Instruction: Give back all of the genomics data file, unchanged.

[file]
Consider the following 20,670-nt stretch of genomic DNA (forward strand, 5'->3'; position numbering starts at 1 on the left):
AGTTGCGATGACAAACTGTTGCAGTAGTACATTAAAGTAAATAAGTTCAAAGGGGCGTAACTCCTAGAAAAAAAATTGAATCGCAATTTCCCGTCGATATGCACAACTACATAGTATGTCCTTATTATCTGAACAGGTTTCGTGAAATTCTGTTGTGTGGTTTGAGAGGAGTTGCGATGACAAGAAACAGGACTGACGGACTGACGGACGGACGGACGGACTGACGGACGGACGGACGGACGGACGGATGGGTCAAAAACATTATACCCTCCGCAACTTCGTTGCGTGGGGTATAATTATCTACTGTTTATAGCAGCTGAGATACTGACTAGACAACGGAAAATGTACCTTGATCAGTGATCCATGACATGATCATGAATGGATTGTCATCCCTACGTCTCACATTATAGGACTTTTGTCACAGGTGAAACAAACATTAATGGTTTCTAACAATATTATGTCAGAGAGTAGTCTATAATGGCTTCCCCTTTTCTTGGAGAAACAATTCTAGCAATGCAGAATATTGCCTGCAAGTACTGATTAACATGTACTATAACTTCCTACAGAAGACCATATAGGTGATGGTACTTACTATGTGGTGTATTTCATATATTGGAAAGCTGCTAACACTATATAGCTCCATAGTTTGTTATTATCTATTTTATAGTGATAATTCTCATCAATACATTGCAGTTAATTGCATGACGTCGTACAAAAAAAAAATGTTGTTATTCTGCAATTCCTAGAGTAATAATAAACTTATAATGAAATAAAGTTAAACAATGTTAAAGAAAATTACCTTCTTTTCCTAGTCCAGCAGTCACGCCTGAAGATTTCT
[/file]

Consider the following 20,670-nt stretch of genomic DNA (forward strand, 5'->3'; position numbering starts at 1 on the left):
AGTTGCGATGACAAACTGTTGCAGTAGTACATTAAAGTAAATAAGTTCAAAGGGGCGTAACTCCTAGAAAAAAAATTGAATCGCAATTTCCCGTCGATATGCACAACTACATAGTATGTCCTTATTATCTGAACAGGTTTCGTGAAATTCTGTTGTGTGGTTTGAGAGGAGTTGCGATGACAAGAAACAGGACTGACGGACTGACGGACGGACGGACGGACTGACGGACGGACGGACGGACGGACGGATGGGTCAAAAACATTATACCCTCCGCAACTTCGTTGCGTGGGGTATAATTATCTACTGTTTATAGCAGCTGAGATACTGACTAGACAACGGAAAATGTACCTTGATCAGTGATCCATGACATGATCATGAATGGATTGTCATCCCTACGTCTCACATTATAGGACTTTTGTCACAGGTGAAACAAACATTAATGGTTTCTAACAATATTATGTCAGAGAGTAGTCTATAATGGCTTCCCCTTTTCTTGGAGAAACAATTCTAGCAATGCAGAATATTGCCTGCAAGTACTGATTAACATGTACTATAACTTCCTACAGAAGACCATATAGGTGATGGTACTTACTATGTGGTGTATTTCATATATTGGAAAGCTGCTAACACTATATAGCTCCATAGTTTGTTATTATCTATTTTATAGTGATAATTCTCATCAATACATTGCAGTTAATTGCATGACGTCGTACAAAAAAAAAATGTTGTTATTCTGCAATTCCTAGAGTAATAATAAACTTATAATGAAATAAAGTTAAACAATGTTAAAGAAAATTACCTTCTTTTCCTAGTCCAGCAGTCACGCCTGAAGATTTCT